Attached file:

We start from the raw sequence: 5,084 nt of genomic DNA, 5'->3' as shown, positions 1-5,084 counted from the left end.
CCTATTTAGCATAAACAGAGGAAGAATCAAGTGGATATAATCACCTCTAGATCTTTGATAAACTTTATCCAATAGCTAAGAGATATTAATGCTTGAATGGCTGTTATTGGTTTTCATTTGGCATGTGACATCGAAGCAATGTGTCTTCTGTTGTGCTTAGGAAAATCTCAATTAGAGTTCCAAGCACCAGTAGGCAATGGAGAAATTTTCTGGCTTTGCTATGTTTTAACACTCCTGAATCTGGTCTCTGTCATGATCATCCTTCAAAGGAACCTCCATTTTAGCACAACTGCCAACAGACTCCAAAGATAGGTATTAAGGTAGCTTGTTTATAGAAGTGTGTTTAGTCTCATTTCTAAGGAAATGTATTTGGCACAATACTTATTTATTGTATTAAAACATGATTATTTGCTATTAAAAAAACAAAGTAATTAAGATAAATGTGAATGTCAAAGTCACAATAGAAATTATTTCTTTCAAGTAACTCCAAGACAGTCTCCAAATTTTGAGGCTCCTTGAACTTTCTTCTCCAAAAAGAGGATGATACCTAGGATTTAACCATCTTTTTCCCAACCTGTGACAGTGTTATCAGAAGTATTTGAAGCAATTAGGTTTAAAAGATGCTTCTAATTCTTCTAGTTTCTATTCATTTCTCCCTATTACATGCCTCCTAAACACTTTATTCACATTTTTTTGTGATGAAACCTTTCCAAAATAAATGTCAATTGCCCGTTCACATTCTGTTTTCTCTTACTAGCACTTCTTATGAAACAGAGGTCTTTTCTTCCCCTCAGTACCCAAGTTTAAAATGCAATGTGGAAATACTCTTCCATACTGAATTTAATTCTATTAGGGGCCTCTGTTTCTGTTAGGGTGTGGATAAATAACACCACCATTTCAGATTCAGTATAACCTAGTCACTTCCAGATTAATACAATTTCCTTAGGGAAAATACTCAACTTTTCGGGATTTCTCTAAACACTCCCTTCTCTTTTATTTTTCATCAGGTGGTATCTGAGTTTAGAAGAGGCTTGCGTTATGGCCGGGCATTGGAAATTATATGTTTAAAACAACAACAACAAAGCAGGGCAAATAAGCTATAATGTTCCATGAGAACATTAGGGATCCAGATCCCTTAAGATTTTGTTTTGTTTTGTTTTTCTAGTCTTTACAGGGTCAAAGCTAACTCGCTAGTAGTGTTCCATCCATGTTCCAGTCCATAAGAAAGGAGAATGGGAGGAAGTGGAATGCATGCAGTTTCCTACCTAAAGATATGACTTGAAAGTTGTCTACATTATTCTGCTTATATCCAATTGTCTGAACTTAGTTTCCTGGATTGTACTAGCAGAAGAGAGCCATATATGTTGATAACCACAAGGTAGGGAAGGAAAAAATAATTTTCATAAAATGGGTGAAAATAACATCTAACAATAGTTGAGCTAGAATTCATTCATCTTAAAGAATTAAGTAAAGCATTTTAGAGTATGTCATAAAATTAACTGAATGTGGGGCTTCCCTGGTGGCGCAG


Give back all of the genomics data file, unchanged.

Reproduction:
We start from the raw sequence: 5,084 nt of genomic DNA, 5'->3' as shown, positions 1-5,084 counted from the left end.
CCTATTTAGCATAAACAGAGGAAGAATCAAGTGGATATAATCACCTCTAGATCTTTGATAAACTTTATCCAATAGCTAAGAGATATTAATGCTTGAATGGCTGTTATTGGTTTTCATTTGGCATGTGACATCGAAGCAATGTGTCTTCTGTTGTGCTTAGGAAAATCTCAATTAGAGTTCCAAGCACCAGTAGGCAATGGAGAAATTTTCTGGCTTTGCTATGTTTTAACACTCCTGAATCTGGTCTCTGTCATGATCATCCTTCAAAGGAACCTCCATTTTAGCACAACTGCCAACAGACTCCAAAGATAGGTATTAAGGTAGCTTGTTTATAGAAGTGTGTTTAGTCTCATTTCTAAGGAAATGTATTTGGCACAATACTTATTTATTGTATTAAAACATGATTATTTGCTATTAAAAAAACAAAGTAATTAAGATAAATGTGAATGTCAAAGTCACAATAGAAATTATTTCTTTCAAGTAACTCCAAGACAGTCTCCAAATTTTGAGGCTCCTTGAACTTTCTTCTCCAAAAAGAGGATGATACCTAGGATTTAACCATCTTTTTCCCAACCTGTGACAGTGTTATCAGAAGTATTTGAAGCAATTAGGTTTAAAAGATGCTTCTAATTCTTCTAGTTTCTATTCATTTCTCCCTATTACATGCCTCCTAAACACTTTATTCACATTTTTTTGTGATGAAACCTTTCCAAAATAAATGTCAATTGCCCGTTCACATTCTGTTTTCTCTTACTAGCACTTCTTATGAAACAGAGGTCTTTTCTTCCCCTCAGTACCCAAGTTTAAAATGCAATGTGGAAATACTCTTCCATACTGAATTTAATTCTATTAGGGGCCTCTGTTTCTGTTAGGGTGTGGATAAATAACACCACCATTTCAGATTCAGTATAACCTAGTCACTTCCAGATTAATACAATTTCCTTAGGGAAAATACTCAACTTTTCGGGATTTCTCTAAACACTCCCTTCTCTTTTATTTTTCATCAGGTGGTATCTGAGTTTAGAAGAGGCTTGCGTTATGGCCGGGCATTGGAAATTATATGTTTAAAACAACAACAACAAAGCAGGGCAAATAAGCTATAATGTTCCATGAGAACATTAGGGATCCAGATCCCTTAAGATTTTGTTTTGTTTTGTTTTTCTAGTCTTTACAGGGTCAAAGCTAACTCGCTAGTAGTGTTCCATCCATGTTCCAGTCCATAAGAAAGGAGAATGGGAGGAAGTGGAATGCATGCAGTTTCCTACCTAAAGATATGACTTGAAAGTTGTCTACATTATTCTGCTTATATCCAATTGTCTGAACTTAGTTTCCTGGATTGTACTAGCAGAAGAGAGCCATATATGTTGATAACCACAAGGTAGGGAAGGAAAAAATAATTTTCATAAAATGGGTGAAAATAACATCTAACAATAGTTGAGCTAGAATTCATTCATCTTAAAGAATTAAGTAAAGCATTTTAGAGTATGTCATAAAATTAACTGAATGTGGGGCTTCCCTGGTGGCGCAG